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Science Week at UCD ConwaySPHERE

Date: Monday, November 8th, 2021

Science Week at UCD ConwaySPHERE: Two TV shows and one coffee morning!

The ConwaySPHERE research group marks Science Week with not one but two RTE TV shows, the first of which airs this evening Nov 8th on RTE One at 8.30pm. The second episode of the award-winning “Ten Things to Know About…” series will focus on blood and feature ConwaySPHERE’s breakthroughs in Covid-19 research. 

Each episode of this entertaining and informative science series has a different theme, with presenters Aoibhinn Ní Shúilleabháin, Kathriona Devereux and Jonathan McCrea meeting Irish researchers working in these fields. In Monday’s episode Jonathan meets ConwaySPHERE co-directors Prof Patricia Maguire and Dr Barry Kevane to discuss how the group is analysing blood samples from Covid-19 patients for biomarkers that could help predict from the outset the
potential deterioration of the patient’s condition.

“We have devised a simple algorithm that could tell us who is likely to end up needing future critical care at the time they present at the hospital with Covid-19 infection,” says Patricia. “The show’s producers were particularly interested in the work we have done during the pandemic.”

The group has already carried out a successful pilot study of this algorithm and the next phase will involve full hospital trials. As Covid-19 continues, they hope to see their technology implemented in more hospitals.  “We have also carried out a study that found that Irish patients admitted to hospital with severe Covid-19 infection have ‘hyperactive’ platelet blood cells which can cause abnormal clotting. Abnormal blood clotting has been a hallmark of the disease since the early stages of the pandemic, resulting in a high number of deaths from strokes and heart attacks. We speak about this on the TV show too.”

The group found that platelets - the small, colourless blood cells that help blood to clot - are up to ninety times more reactive in Covid-19 patients than in hospitalised patients who do not have the disease. ConwaySPHERE’s work on the pregnancy condition preeclampsia will feature in a second RTE One programme, Science to the Rescue, on Wednesday, at 10.40pm.

“Preeclampsia is an absolutely devastating disease that affects about one in every 10 pregnancies and annually claims the lives of more than 50,000 mothers and 500,000 babies. These deaths happen because there is no screening test for preeclampsia. The only cure right now is to actually deliver the baby which unfortunately sometimes can be very preterm. A new test to accurately risk stratify preeclampsia would reduce the enormous competing risks for mums and babies and facilitate early intervention by the clinicians before severe complications occur.” UCD ConwaySPHERE has developed such a risk stratification test called AI_PREMie, which will revolutionise preeclampsia care in Ireland and globally. AI_PREMie was a finalist in the recent Science Foundation Ireland Future Innovator Prize, which made €4m available across two challenges - AI for Societal Good and Zero Emissions. Science To The Rescue, presented by Trevor Vaugh, is an hour-long documentary that gets up close and personal with some of the challenge teams, including AI_PREMie.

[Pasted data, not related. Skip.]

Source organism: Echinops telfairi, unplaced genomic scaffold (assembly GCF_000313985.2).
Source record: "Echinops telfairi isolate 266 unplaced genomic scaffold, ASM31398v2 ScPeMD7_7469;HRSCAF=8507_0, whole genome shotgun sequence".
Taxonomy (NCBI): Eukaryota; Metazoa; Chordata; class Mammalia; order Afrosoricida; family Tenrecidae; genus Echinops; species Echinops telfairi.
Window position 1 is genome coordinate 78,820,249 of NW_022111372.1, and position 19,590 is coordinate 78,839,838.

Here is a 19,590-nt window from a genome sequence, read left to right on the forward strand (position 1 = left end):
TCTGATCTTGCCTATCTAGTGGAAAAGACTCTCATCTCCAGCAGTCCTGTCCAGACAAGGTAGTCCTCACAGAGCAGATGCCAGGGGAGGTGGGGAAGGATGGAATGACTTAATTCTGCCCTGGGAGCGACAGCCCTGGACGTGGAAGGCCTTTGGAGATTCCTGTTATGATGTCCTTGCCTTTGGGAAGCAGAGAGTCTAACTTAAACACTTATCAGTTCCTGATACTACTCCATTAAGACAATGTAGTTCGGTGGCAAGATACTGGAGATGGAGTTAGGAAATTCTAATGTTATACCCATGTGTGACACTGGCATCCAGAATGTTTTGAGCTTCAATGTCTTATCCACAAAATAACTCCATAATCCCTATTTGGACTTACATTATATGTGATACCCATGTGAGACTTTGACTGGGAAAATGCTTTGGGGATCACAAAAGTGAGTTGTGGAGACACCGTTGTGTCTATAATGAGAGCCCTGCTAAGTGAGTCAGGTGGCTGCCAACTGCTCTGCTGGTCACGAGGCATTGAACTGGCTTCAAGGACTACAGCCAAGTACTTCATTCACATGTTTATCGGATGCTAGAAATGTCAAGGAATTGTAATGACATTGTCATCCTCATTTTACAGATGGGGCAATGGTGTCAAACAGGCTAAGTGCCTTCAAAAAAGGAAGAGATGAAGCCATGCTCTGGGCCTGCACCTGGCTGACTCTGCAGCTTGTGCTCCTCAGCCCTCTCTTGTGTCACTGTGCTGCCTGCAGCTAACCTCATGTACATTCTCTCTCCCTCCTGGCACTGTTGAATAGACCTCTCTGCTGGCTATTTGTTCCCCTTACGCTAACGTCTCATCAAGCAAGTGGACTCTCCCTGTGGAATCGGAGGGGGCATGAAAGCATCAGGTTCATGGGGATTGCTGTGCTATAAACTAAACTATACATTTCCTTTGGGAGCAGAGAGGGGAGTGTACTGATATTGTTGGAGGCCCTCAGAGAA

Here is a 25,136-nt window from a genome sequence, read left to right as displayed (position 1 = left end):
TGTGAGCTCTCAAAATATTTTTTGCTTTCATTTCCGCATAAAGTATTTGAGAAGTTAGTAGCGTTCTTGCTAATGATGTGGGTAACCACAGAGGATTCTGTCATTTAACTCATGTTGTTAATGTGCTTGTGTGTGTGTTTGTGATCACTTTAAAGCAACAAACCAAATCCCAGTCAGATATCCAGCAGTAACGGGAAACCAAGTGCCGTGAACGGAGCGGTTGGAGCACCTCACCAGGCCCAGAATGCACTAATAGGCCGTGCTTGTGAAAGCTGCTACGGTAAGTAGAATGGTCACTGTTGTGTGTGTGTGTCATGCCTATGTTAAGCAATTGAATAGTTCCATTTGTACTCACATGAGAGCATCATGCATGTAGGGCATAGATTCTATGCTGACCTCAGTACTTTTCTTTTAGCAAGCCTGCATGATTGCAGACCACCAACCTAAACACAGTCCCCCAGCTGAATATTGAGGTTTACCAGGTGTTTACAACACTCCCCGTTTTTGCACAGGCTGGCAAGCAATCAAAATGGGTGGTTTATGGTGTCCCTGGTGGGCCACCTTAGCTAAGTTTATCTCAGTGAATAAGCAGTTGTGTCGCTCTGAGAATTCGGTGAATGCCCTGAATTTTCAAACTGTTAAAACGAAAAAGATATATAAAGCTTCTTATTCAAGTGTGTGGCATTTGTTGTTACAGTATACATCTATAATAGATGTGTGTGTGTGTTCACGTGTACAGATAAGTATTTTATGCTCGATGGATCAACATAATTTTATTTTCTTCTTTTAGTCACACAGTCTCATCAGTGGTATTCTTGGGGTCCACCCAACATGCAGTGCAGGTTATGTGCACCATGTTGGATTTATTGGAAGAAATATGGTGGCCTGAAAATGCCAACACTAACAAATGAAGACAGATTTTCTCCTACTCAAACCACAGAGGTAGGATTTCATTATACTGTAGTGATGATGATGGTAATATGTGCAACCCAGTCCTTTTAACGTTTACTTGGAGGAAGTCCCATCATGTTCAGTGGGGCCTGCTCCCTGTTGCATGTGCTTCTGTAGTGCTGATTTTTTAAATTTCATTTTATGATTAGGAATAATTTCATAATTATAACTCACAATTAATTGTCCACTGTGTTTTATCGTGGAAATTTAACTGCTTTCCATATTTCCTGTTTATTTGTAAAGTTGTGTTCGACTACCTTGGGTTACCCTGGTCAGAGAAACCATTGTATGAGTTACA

Last but not least, the third ConwaySPHERE event taking place this week is an outdoor brainstorming public engagement session on thrombotic disorders and women’s health. Stop the Clot is part of Science Foundation Ireland’s Creating Our Future campaign, a national conversation about research in Ireland. Taking place on Thursday from 10am - 12pm outside the James Joyce library building in UCD and with guests including Annemarie O’Neill, CEO of Thrombosis Ireland, there will be free tea/coffee and a cupcake for every future research idea submitted about clotting and women’s health. 

“The common thread across the two TV shows and this SFI event is adverse blood clotting, which can be a feature of many diseases including preeclampsia, Covid-19 and, of course, thrombosis,” says Patricia. “1 in 4 people worldwide die of conditions caused by thrombosis. At UCD ConwaySPHERE, Prof Fionnuala Ní Áinle, Dr Barry Kevane and myself, work hard together with our extended team to raise public awareness about this potentially devastating condition and to further research in this field.”

Contact Conway SPHERE Research Group

UCD Conway Institute, University College Dublin, Belfield, Dublin 4, Ireland.
T: +353 1 716 6700